Yes, But What Does JOHN SCALZI Think of This Moment?

Because I once wrote a book about a global viral pandemic, I was asked by my local newspaper to prognosticate about what changes we will see from the coronavirus in the future. I answered largely in generalities, because that’s the sort of interview it was. You may find the interview at this link.

6 thoughts on “Yes, But What Does JOHN SCALZI Think of This Moment?

  1. In the article you mentioned about people maybe not gathering together at big events any more, but after 9/11 we were all “Maybe we shouldn’t have Super Bowls (or whatever :) ), and then we went right back to all that.

  2. For the “Captain America” aspect, there’s already a plausible “economic substitution” in view of the existence of TV and similar networks (Amazon Prime, Netflix). If theatres “die”, that doesn’t eliminate TV-like technologies, it enables them, perhaps making subscription services flourish.

    Restaurants are showing off the curious thing; there are places where, despite the dining room being closed, the kitchens remain busy. It is interesting (of course frightening, for those with a stake in the matter!) to consider that perhaps dining room staff might become a lost industry, and people bring meals home more in the long run.

    The healthcare aspect is also curious. I see there being two directions for America to choose from:

    a) If America “doubles down” on its present approach, where health care receives its subsidies via employer health plans, then we can expect America to transform further into a class structure unlike the nobility-oriented structure we recall from Europe, where, in America, the “nobility” will be the diminishing set of Haut Scions of the major corporations that have meaningful healthcare, versus the “peasant muck” that don’t.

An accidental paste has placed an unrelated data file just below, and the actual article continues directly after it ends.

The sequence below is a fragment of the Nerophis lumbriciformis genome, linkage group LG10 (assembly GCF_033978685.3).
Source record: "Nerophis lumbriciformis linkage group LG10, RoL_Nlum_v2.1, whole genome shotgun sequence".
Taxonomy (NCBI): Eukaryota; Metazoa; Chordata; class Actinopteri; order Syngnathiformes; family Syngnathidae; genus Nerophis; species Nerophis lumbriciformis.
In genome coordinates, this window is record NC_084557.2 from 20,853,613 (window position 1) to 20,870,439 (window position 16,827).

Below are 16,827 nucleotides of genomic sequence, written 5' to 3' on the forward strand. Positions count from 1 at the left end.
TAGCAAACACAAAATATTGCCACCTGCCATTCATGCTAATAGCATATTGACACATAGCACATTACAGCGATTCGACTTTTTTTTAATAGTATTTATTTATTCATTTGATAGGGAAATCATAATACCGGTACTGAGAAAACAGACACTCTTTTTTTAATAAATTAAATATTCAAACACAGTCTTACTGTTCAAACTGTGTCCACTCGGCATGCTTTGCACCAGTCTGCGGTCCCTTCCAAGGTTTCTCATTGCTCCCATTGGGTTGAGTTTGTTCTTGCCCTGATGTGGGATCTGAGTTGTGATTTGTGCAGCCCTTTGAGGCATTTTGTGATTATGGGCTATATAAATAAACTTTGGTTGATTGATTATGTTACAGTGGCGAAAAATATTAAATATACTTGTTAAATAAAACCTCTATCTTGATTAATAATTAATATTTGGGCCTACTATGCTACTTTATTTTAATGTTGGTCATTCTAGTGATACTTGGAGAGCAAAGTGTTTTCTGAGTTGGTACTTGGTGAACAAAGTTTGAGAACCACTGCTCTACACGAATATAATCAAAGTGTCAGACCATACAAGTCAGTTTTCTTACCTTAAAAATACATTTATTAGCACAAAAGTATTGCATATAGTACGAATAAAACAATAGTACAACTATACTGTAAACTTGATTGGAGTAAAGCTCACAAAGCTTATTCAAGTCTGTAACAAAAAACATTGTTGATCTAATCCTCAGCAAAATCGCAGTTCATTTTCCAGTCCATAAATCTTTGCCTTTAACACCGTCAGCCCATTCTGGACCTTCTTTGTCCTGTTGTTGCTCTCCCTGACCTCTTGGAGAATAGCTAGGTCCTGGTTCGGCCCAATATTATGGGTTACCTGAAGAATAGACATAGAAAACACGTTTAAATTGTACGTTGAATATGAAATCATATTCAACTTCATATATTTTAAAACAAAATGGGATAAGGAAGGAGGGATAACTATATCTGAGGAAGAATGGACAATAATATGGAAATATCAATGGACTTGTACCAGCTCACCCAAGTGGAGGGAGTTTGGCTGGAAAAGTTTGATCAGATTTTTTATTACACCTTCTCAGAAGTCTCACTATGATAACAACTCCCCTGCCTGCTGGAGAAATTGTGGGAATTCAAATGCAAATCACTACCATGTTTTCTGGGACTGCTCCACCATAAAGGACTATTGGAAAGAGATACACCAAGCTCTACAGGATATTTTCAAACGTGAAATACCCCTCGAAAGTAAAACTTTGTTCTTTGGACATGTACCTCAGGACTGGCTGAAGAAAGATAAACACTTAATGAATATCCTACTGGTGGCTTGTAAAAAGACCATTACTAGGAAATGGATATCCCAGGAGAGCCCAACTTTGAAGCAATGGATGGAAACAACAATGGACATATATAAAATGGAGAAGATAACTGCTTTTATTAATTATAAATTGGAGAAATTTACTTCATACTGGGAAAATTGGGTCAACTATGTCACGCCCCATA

b) The main alternative, as you suggest, is something more community-oriented. That is, of course, going to be maligned as being socialist or communist. Unfortunately, if such criticisms are taken to heart, I think we can pretty much expect expansion of the Corporate Nobility. It won’t get called that, but still will be so.

  3. I suspect a lot of social life will continue to move online – your virtual book tour (whatever form it takes) may be forced on you this year, but I can imagine it becoming a part of any book tour in future years. Concerts, plays – much more may be broadcast online in future.

  4. At least we won’t be having any mass shootings for awhile…how’s that for a silverish lining?

  5. M.A., I wouldn’t rule them out entirely. Some people who are working hard to keep the infection from spreading are getting pretty pissed off at others who seem to think the rules don’t apply to them. From kids playing basketball to people going to beaches (yes, still!) and parks to churches holding services (today in Sacramento, earlier in the week in Georgia and Florida) to people still thronging coffee shops in Arizona (according to a family member who lives there and says they do not yet have a stay-home order), to the fish market in Southeast D.C. (https://www.nbcwashington.com/news/local/dc-closes-the-wharf-after-large-crowds-gather-despite-stay-at-home-order/2264826/), where there is a stay-home order, there are still large groups of people gathering. It wouldn’t surprise me if some person crazed by grief, anger, and/or a sense of extreme righteousness, especially if they have seriously ill, dying, or dead family members, decided to take out idiots who either don’t know or don’t care that getting together in groups could cause people to get sick and possibly die. I doubt it will be a widespread reaction, and maybe it won’t happen at all, but as the stress of this situation affects people’s mental health more and more, it would not surprise me.

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